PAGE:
Biotopo El Zotz–San Miguel la Palotada
“Zotz” means “bat” in Mayan, and this CECON biotope, predictably, is set up for the protection of the thousands of bats that emerge from the mouth of a large cave at dusk. It’s quite an impressive sight to see, the sky darkening with myriad winged creatures making their way out in search of insects and fruit.
The biotope also protects an archaeological site that has been severely plundered and remains unexcavated. You can climb to the top of the tallest mound, the El Diablo Temple, from which you can make out the roof combs of Tikal’s pyramids 23 kilometers to the west.
The forest here remains well preserved and there is a small biological station with guards patrolling the park stationed here. You can camp for free and there is no park admission fee, as in most of the remote jungle parks of the Maya Biosphere Reserve. The biotope abuts Tikal National Park to the east, which partially explains why it remains mostly intact. It is part of an important biological corridor ensuring the survival of many of Petén’s most threatened species.
Several Flores guide companies arrange trips to the biotope. Highly recommended is Martsam Tours and Travel, (Calle 30 de Junio in the lobby of Capitán Tortuga restaurant, tel. 7926-0346, www.martsam.com) offering an excellent three-day/two-night trek from El Zotz to Tikal for about $175 per person for two people. It begins in Flores with a private vehicle transfer to the village of Cruce dos Aguadas, west of the park. From there, you hike five hours to El Zotz, see the bat cave, and spend the night.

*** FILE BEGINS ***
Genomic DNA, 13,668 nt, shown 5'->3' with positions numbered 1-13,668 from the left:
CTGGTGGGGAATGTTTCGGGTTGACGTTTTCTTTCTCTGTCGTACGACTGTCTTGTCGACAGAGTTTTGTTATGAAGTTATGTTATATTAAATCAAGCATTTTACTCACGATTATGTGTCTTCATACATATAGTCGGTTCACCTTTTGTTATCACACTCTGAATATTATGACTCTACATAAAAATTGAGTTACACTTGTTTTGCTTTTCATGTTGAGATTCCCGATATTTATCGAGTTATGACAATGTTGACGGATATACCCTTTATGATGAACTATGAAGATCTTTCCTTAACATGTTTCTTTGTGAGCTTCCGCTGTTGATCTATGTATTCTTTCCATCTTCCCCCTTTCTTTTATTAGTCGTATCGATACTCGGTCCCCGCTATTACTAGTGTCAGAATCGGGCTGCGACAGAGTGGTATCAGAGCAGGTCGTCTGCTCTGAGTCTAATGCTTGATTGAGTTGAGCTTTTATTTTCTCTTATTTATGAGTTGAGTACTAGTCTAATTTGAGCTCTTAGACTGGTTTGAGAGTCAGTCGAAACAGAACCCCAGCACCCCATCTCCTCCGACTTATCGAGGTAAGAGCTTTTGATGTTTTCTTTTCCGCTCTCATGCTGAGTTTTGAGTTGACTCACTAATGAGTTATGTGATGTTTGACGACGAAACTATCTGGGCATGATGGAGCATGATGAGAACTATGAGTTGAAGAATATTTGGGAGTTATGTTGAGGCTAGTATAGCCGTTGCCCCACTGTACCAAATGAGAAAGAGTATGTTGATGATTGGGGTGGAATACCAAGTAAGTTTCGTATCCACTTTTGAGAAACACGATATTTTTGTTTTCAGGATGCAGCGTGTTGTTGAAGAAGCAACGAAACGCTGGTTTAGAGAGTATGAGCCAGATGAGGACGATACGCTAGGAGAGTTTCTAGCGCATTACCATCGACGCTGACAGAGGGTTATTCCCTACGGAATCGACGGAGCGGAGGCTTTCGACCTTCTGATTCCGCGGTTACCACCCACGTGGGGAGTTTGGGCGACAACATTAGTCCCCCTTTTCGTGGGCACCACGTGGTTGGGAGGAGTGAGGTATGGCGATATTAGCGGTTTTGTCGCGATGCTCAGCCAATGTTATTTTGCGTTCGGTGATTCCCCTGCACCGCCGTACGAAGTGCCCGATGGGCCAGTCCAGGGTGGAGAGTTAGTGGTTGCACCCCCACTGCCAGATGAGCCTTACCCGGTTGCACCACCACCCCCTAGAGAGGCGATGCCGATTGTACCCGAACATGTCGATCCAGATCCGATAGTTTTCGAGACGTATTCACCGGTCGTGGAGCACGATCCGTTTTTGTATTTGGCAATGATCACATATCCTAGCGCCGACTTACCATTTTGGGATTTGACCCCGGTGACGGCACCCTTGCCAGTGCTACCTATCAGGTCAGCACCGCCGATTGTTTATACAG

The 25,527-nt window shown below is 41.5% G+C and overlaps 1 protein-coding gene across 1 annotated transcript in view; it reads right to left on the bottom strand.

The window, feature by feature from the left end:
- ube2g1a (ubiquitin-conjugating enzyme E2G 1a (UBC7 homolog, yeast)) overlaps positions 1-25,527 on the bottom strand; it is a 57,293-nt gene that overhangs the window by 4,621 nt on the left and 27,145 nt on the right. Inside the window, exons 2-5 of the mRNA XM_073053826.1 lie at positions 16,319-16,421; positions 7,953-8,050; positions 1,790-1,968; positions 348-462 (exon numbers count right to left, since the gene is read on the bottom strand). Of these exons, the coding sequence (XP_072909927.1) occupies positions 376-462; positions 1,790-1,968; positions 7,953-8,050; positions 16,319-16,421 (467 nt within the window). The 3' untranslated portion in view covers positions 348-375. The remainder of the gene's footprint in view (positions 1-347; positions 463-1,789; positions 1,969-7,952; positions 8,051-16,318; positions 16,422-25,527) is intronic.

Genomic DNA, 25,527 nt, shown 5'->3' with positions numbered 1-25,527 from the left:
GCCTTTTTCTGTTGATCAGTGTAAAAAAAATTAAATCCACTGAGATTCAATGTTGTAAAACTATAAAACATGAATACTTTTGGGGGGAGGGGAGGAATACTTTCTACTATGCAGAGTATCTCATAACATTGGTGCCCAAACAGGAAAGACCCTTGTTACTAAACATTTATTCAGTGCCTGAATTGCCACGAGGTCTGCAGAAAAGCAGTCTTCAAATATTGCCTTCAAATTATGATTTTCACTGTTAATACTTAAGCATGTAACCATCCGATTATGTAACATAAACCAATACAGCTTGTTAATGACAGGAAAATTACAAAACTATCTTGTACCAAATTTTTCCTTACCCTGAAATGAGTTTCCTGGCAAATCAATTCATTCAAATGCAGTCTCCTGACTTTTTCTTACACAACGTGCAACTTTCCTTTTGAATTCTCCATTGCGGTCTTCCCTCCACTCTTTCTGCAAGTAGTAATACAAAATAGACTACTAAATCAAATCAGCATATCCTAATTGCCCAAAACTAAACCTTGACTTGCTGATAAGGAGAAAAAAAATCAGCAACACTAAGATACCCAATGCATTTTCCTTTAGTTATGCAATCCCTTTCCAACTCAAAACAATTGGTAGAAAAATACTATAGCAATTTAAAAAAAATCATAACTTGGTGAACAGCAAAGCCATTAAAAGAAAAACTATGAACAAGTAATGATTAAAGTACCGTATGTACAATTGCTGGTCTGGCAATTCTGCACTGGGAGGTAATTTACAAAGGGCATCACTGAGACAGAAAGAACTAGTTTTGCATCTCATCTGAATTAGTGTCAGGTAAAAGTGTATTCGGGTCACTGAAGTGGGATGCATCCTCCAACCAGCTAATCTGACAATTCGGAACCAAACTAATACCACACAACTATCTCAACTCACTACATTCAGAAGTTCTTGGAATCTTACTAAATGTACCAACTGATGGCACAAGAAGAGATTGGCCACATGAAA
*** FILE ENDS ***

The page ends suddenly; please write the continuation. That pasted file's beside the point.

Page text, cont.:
The second day is spent exploring the site’s temple mounds before hiking to a campsite midway between El Zotz and Tikal, where you bed down for the night before the final 18-kilometer march to Tikal the next day. You explore Tikal on the last day, and the trip concludes with a chance to see the sunset from Temple IV. Tikal Connection (Calle 15 de Septiembre, tel. 7926-4981, www.tikalcnx.com) also runs a similar trip for the same price. Both use local community guides.
Another option is to book a trip from Uaxactún. Campamento El Chiclero can arrange pack horses, guides, and equipment. The trip from Uaxactún affords the opportunity to see a little more of the forest, as the forests along the western approach from Paso Caballos have been somewhat disturbed.
© Al Argueta from Moon Guatemala, 3rd Edition. Photos © Al Argueta www.alargueta.com